LONDON — From the outside, actress and writer Tara Summers’ childhood seems the height of fun and fabulousness. The only daughter of the dashing art dealer Martin Summers and swimsuit designer Nona Summers, she grew up in a bohemian Chelsea mansion with nomads’ tents draped from the ceiling of the music room and a rambling roof garden filled with tinkling bells and wooden Buddhas. Jack Nicholson and Diane von Furstenberg are among her godparents, and Paul Simon and Art Garfunkel used to sing lullabies to her as a baby.

But there also was something very uncool going on during her childhood: Her mother’s longtime cocaine addiction. “I had 24 nannies from when I was six until I was 12. I was such a bitch, so spoiled,” says Summers, 25, over a vodka tonic and a cigarette at a Notting Hill restaurant. “My friend and I used to climb over the roofs of our houses, break into neighbors’ homes and steal. Clearly, I was totally escaping what was going on downstairs.”

Now, years later, she’s facing it head-on and will perform her one-woman autobiographical show, “Gypsy of Chelsea,” on Monday at, quite appropriately, Studio 54 in New York. During the 50-minute performance, which will raise money for the U.K. drug research charity Action on Addiction, Summers assumes the roles of real-life characters, including her world-champion bridge-playing Jewish grandmother; a petty thief from Narcotics Anonymous; her touchy-feely child therapist, and, of course, Nona herself.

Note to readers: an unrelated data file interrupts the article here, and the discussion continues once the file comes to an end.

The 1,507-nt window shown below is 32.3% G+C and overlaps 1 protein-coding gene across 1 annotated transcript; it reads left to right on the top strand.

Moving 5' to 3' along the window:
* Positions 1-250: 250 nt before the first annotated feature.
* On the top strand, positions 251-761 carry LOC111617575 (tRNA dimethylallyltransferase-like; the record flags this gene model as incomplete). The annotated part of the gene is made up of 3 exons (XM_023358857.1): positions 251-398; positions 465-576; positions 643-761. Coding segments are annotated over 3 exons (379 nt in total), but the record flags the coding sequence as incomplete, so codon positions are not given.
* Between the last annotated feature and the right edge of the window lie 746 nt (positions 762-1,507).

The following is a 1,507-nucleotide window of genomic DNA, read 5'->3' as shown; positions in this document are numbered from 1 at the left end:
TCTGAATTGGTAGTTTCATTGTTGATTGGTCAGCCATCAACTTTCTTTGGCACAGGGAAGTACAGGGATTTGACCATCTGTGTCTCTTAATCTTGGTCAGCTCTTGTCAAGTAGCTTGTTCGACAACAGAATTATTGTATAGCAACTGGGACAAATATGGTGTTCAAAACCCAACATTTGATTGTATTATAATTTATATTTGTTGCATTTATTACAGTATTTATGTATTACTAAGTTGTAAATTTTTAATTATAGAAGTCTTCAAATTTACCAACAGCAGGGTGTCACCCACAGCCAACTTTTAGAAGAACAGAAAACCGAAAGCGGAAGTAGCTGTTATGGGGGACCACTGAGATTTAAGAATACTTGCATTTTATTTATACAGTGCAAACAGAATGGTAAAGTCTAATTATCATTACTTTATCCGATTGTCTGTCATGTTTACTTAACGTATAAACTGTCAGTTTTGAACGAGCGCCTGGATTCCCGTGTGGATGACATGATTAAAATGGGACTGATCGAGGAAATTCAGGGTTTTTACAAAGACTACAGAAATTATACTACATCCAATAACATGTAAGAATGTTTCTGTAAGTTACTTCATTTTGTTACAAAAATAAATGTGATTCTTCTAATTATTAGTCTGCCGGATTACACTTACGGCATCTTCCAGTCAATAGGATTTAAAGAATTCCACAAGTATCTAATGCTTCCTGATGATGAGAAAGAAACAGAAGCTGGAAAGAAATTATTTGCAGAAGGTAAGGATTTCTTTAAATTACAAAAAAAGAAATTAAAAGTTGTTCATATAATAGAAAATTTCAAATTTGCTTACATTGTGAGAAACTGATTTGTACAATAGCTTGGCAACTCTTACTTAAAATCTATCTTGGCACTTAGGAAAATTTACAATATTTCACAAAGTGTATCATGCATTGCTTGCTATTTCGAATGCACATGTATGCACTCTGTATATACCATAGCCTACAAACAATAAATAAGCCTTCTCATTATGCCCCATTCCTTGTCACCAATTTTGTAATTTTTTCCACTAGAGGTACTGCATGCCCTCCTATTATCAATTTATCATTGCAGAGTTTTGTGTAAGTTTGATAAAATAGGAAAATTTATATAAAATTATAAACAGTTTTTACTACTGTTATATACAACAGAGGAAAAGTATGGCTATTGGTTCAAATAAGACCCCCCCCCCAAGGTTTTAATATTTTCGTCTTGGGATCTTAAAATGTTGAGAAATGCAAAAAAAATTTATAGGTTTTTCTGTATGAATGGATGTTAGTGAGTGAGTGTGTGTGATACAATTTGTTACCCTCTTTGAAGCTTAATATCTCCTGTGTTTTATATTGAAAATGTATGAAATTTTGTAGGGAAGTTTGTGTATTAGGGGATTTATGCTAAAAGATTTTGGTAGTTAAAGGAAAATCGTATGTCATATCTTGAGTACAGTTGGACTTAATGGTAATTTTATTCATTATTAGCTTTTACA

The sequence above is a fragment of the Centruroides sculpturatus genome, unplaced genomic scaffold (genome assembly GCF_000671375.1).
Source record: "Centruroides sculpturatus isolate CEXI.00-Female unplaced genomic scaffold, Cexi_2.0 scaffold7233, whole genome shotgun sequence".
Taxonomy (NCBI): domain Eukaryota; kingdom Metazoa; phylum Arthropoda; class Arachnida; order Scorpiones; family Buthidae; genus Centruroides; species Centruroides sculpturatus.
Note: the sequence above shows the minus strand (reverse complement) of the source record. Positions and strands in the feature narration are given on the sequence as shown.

“Fundamentally, the show is about my mum’s relationship with her mother, who was addicted to playing cards and who abandoned her, and then my mum abandoning me. Hopefully, people will identify with it. After all, everybody has some f—ed-up family member,” she says with a laugh. Summers’ energetic, voyeuristic show, which spans her life from age eight to 20, has a happy ending, though. Mama Nona made a full recovery after a stay at The Meadows clinic in Arizona (the same one at which Kate Moss just did a stint) and Summers went on to graduate from Brown University and the London Academy of Music and Dramatic Arts.

She’s also become quite the budding actress, with a starring role in the U.K. spoof documentary “Rabbit Fever,” which stars Tom Conti, and, later this month, she’ll travel to the U.S. to begin filming “Factory Girl,” in which she plays the American blue blood Brigid Berlin.

This story first appeared in the December 12, 2005 issue of WWD. Subscribe Today.

As for Summers’ parents’ initial reaction to “Gypsy of Chelsea,” it was pretty much what you’d expect.

“My father had a minor heart attack because, of course, it’s a complete exposé, and my mother just said ‘You hate me!'” says Summers with a laugh. “But it’s a celebration of my mother’s recovery. Now, of course, my mother loves it — because it’s all about her.”